Video by UK Public Relations and Marketing
For UK alum A.J. Hochhalter, simply attending the 2013 Sundance Film Festival was a thrill. He helped compose the music for the documentary Blood Brother, a contender in the U.S. Documentary category.
"I didn't expect for the film to even be in the Sundance because that's an honor in itself just to be entered," Hochhalter said.
But as the ceremony began, his elation grew as Blood Brother won the Audience Award for U.S. Documentary.
"When it won that one first, honestly for me that one was more exciting because more people were voting, and I considered that as a better like-barometer of how the world was seeing this film and reacting to it," Hochhalter said.
"It's still kind of unbelievable," Hochhalter said. "It's exciting for me because the recent awards mean a lot of people will see it!"
The Louisville native composes film and commercial music from Listen Design Studio, the business he started in downtown Lexington after graduating from UK's Gatton College of Business and Economics with a marketing degree in 2010.
"I earned a marketing degree because I thought ― you could be the best musician in the world or the best film composer, but if you don't understand the environment you are going to put yourself into then you're just going to stay in the basement being the best film composer that ever lived, and no one's going to hear about you." said Hochhalter.
Armed with a business background, he realized after college his passion rested with a hobby he started in high school. As a student at Louisville Christian Academy, he would spend hours playing and recording music.
"I kind of grew up in a time where computers were coming out where you didn't have to go to a big studio," Hochhalter said. "You could do it in your bedroom, so I always messed around with recording music."
But he says those who heard his recordings lamented that they sounded "too much like the movies, too intense."
During his time on campus, he remembered the comment that seemed like a negative back when he was in high school.
"I met people at UK who started nonprofits and worked on documentaries either at my church or in class, and they would always put some 'Pirates of the Caribbean' music in it, but then they could never use it," he said. "They were looking for people to just take a crack at it, and I remembered back to high school when people told me my stuff sounded like a film. So, I decided to at least give it a try. I picked it up and I really enjoyed it."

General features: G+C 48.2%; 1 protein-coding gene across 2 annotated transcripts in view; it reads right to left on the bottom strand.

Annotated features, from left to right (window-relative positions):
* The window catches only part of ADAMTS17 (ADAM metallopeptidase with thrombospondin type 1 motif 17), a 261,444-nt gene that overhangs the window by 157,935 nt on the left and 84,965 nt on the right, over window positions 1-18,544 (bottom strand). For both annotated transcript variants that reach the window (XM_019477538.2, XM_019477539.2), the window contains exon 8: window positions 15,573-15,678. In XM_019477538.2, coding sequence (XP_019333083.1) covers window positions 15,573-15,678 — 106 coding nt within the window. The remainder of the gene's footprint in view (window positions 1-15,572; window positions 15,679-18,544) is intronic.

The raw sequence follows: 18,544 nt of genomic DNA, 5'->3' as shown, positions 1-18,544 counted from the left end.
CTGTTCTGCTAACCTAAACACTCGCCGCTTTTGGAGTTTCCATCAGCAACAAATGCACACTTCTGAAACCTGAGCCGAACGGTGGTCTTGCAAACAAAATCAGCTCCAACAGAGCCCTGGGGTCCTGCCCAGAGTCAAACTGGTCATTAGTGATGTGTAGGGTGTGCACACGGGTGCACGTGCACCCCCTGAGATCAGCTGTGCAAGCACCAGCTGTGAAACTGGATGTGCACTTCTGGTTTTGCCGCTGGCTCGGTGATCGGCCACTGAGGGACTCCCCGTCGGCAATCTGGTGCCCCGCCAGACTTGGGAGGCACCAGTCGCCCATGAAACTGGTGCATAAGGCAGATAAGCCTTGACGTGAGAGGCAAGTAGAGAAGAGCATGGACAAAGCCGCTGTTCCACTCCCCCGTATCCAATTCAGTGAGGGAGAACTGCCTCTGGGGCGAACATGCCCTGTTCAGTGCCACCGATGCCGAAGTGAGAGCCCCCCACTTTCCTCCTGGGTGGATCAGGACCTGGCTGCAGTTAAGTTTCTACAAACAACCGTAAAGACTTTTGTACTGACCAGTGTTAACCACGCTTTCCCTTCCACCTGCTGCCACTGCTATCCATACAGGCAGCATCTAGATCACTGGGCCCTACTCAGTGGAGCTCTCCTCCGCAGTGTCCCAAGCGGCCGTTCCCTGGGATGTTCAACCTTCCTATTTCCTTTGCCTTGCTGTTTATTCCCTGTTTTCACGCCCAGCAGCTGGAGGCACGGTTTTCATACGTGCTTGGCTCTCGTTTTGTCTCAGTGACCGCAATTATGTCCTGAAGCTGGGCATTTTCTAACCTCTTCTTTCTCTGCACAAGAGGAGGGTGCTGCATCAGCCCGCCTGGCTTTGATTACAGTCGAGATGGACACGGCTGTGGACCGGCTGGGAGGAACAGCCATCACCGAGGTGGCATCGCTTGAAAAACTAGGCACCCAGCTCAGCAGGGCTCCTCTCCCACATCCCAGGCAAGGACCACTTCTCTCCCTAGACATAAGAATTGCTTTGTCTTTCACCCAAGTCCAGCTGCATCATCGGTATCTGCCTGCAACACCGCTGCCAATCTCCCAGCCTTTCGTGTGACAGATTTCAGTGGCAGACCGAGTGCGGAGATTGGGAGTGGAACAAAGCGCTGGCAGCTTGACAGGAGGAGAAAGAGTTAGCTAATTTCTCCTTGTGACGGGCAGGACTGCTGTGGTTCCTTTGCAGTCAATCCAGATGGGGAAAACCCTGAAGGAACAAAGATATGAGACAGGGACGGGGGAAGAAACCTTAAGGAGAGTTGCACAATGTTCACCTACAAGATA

Hochhalter composed for free, just trying to get his name out there and developing a portfolio.
"I would ask people to let me write music for their movie trailers, and eventually I met the right people that kept calling back ― directors that ended up falling in love with my sound," he said. "By that time I had a pretty large portfolio of stuff I'd done so from there people could kind of hear my potential."
Hochhalter says his time at UK working on a business degree helped him put his best foot forward as he made connections in the film industry.
"I felt very prepared and I knew what to expect, I knew the lingo," said Hochhalter. "If you're new to it, just to learn even what some of these words mean is tough, but if you have studied them you can jump right in and talk confidently with a producer who runs on more of a business brain because he's talking about scheduling and budgets and money and meetings."
All of those connections led him to the opportunity to work on Blood Brother, a documentary that captured a young American's experience working at an orphanage for children infected with HIV in India. From the beginning, the film was unique because the director and producer could not pay what other films pay because they wanted money from the documentary to go toward efforts in India.
"As soon as I saw the film ― no matter if they wanted it for free ― I was going to say 'of course,' because it was moving, and I was just happy to have music in it," said Hochhalter. "It was very much a community collaborative because there are three other people that donated their music writing, so we all just kind of put our talents together and got it done."
Beyond the award, he says the relationships he developed with those working on the film have already paved the way to future business.
"At the time I had no idea, but because of my work, it has turned into them calling me and saying, 'Hey, we have a big name client and we need music for this commercial.'" Hochhalter said. "Because of our relationship, I've been the one they come to, so it's been good."
The husband and father of one doesn't plan on leaving Lexington for his career.
"Lexington is the perfect place for what I am doing, but when I tell people what I do, they are surprised I live in Lexington. They think I should be in LA or in New York, but because of technology, it's easy to work from here," Hochhalter said. "In the past few years, Lexington has changed and there's an artistic feel to it. I have learned that this is the perfect place to be."
He hopes more documentary work is in his future, too.
"I like documentaries … because they're true stories and something inherently powerful when you know it's true, and the music is a little closer to the actual story." Hochhalter said.
But fame and money are not what motivates this young composer.
"There are a lot of people in the world that are oppressed or struggling and don't have the life or luxury that I have," Hochhalter said. "I've been blessed with this ability to be able to help and use it as a tool and weapon to fight against these awful things that happen to people, so that's my underlying motivation."
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